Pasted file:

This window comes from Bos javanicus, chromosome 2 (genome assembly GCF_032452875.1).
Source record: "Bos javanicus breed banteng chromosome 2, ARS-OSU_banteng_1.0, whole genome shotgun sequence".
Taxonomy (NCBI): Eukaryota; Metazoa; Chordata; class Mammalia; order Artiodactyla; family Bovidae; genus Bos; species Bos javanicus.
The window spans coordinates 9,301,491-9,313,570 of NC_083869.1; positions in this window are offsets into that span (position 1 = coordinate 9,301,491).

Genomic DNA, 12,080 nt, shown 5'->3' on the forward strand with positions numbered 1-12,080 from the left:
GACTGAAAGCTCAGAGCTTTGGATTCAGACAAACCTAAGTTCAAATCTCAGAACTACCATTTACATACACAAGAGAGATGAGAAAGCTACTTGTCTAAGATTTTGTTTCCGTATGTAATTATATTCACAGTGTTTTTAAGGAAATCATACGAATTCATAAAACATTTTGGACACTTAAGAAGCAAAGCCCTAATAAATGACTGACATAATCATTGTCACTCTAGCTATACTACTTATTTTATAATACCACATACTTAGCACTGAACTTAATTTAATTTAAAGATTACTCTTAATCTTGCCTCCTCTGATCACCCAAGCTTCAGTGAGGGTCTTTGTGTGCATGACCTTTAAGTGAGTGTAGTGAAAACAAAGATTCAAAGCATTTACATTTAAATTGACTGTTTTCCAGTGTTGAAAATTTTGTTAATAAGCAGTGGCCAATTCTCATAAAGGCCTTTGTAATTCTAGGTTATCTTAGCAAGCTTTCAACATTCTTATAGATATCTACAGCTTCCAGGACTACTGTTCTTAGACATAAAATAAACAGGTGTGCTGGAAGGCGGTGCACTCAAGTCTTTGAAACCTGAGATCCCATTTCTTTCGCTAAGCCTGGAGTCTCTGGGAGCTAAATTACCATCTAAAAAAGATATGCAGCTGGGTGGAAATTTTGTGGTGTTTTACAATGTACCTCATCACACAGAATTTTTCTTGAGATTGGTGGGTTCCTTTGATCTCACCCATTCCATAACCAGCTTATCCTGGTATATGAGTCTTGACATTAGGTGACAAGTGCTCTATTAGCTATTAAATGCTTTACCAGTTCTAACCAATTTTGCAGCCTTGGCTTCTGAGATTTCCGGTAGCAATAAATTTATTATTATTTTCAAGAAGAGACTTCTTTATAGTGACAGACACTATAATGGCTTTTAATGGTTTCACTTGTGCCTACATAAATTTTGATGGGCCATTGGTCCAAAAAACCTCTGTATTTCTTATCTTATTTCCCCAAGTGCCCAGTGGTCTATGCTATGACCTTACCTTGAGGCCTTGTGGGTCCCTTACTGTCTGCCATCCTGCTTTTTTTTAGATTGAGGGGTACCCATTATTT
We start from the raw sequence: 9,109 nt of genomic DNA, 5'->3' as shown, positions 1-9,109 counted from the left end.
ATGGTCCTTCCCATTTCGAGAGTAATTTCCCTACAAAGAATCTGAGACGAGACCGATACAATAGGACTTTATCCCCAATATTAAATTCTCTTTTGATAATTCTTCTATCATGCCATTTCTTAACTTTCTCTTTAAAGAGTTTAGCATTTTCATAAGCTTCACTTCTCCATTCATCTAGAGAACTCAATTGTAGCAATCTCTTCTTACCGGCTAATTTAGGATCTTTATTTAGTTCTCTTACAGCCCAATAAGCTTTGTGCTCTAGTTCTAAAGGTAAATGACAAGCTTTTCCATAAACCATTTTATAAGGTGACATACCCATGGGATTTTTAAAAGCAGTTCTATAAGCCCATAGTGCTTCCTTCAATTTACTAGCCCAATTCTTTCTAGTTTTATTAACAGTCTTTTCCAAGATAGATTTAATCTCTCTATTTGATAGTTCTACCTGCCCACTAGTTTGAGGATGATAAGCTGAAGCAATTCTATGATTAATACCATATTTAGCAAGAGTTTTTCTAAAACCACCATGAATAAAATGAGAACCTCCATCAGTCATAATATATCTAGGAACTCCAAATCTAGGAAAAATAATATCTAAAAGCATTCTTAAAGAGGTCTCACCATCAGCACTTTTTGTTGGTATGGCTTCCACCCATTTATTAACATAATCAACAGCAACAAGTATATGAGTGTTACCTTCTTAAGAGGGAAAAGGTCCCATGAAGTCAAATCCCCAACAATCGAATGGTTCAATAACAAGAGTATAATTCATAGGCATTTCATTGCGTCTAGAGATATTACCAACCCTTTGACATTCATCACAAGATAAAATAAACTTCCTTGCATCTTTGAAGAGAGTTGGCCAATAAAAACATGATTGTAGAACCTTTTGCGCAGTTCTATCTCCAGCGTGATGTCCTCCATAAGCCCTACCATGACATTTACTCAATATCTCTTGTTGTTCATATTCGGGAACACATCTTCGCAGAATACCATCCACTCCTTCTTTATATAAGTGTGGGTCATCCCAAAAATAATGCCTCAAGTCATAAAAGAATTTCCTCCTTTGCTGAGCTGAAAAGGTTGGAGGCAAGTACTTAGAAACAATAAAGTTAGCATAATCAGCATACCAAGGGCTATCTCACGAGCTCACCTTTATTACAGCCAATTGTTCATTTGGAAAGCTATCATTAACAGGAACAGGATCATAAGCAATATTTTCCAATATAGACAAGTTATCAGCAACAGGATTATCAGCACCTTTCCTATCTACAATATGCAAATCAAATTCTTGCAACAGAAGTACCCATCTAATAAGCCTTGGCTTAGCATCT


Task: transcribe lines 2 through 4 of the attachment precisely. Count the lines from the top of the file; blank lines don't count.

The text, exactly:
Source record: "Bos javanicus breed banteng chromosome 2, ARS-OSU_banteng_1.0, whole genome shotgun sequence".
Taxonomy (NCBI): Eukaryota; Metazoa; Chordata; class Mammalia; order Artiodactyla; family Bovidae; genus Bos; species Bos javanicus.
The window spans coordinates 9,301,491-9,313,570 of NC_083869.1; positions in this window are offsets into that span (position 1 = coordinate 9,301,491).